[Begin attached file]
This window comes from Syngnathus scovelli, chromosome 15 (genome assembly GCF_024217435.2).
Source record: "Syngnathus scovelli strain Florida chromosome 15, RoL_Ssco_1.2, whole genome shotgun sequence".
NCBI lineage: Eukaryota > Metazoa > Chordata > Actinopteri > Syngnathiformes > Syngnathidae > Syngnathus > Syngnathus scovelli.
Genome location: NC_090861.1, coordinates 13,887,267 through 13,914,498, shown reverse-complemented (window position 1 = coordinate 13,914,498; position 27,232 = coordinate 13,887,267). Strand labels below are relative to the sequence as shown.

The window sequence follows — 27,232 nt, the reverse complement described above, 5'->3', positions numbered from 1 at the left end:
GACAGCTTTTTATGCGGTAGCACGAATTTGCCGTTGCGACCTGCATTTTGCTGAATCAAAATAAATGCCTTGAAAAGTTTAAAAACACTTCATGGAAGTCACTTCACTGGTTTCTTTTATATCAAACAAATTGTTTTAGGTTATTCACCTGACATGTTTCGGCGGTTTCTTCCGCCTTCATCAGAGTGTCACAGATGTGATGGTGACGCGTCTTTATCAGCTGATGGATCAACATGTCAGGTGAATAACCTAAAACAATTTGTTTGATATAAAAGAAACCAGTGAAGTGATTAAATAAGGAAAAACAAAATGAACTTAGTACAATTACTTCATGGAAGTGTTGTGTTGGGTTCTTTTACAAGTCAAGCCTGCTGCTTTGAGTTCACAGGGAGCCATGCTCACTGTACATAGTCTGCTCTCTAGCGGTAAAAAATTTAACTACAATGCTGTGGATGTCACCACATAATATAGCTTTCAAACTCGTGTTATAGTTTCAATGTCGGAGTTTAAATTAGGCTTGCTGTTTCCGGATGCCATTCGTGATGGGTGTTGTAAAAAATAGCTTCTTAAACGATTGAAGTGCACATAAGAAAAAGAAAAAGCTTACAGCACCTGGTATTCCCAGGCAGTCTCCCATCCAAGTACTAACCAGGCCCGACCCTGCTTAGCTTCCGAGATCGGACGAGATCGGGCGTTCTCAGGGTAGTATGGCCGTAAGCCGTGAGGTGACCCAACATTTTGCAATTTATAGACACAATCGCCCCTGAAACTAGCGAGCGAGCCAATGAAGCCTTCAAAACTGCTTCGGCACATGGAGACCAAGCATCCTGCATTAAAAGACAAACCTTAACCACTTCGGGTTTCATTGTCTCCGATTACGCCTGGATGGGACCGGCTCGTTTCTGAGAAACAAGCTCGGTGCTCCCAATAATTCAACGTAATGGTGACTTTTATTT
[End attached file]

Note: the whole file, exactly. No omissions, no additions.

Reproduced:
This window comes from Syngnathus scovelli, chromosome 15 (genome assembly GCF_024217435.2).
Source record: "Syngnathus scovelli strain Florida chromosome 15, RoL_Ssco_1.2, whole genome shotgun sequence".
NCBI lineage: Eukaryota > Metazoa > Chordata > Actinopteri > Syngnathiformes > Syngnathidae > Syngnathus > Syngnathus scovelli.
Genome location: NC_090861.1, coordinates 13,887,267 through 13,914,498, shown reverse-complemented (window position 1 = coordinate 13,914,498; position 27,232 = coordinate 13,887,267). Strand labels below are relative to the sequence as shown.

The window sequence follows — 27,232 nt, the reverse complement described above, 5'->3', positions numbered from 1 at the left end:
GACAGCTTTTTATGCGGTAGCACGAATTTGCCGTTGCGACCTGCATTTTGCTGAATCAAAATAAATGCCTTGAAAAGTTTAAAAACACTTCATGGAAGTCACTTCACTGGTTTCTTTTATATCAAACAAATTGTTTTAGGTTATTCACCTGACATGTTTCGGCGGTTTCTTCCGCCTTCATCAGAGTGTCACAGATGTGATGGTGACGCGTCTTTATCAGCTGATGGATCAACATGTCAGGTGAATAACCTAAAACAATTTGTTTGATATAAAAGAAACCAGTGAAGTGATTAAATAAGGAAAAACAAAATGAACTTAGTACAATTACTTCATGGAAGTGTTGTGTTGGGTTCTTTTACAAGTCAAGCCTGCTGCTTTGAGTTCACAGGGAGCCATGCTCACTGTACATAGTCTGCTCTCTAGCGGTAAAAAATTTAACTACAATGCTGTGGATGTCACCACATAATATAGCTTTCAAACTCGTGTTATAGTTTCAATGTCGGAGTTTAAATTAGGCTTGCTGTTTCCGGATGCCATTCGTGATGGGTGTTGTAAAAAATAGCTTCTTAAACGATTGAAGTGCACATAAGAAAAAGAAAAAGCTTACAGCACCTGGTATTCCCAGGCAGTCTCCCATCCAAGTACTAACCAGGCCCGACCCTGCTTAGCTTCCGAGATCGGACGAGATCGGGCGTTCTCAGGGTAGTATGGCCGTAAGCCGTGAGGTGACCCAACATTTTGCAATTTATAGACACAATCGCCCCTGAAACTAGCGAGCGAGCCAATGAAGCCTTCAAAACTGCTTCGGCACATGGAGACCAAGCATCCTGCATTAAAAGACAAACCTTAACCACTTCGGGTTTCATTGTCTCCGATTACGCCTGGATGGGACCGGCTCGTTTCTGAGAAACAAGCTCGGTGCTCCCAATAATTCAACGTAATGGTGACTTTTATTT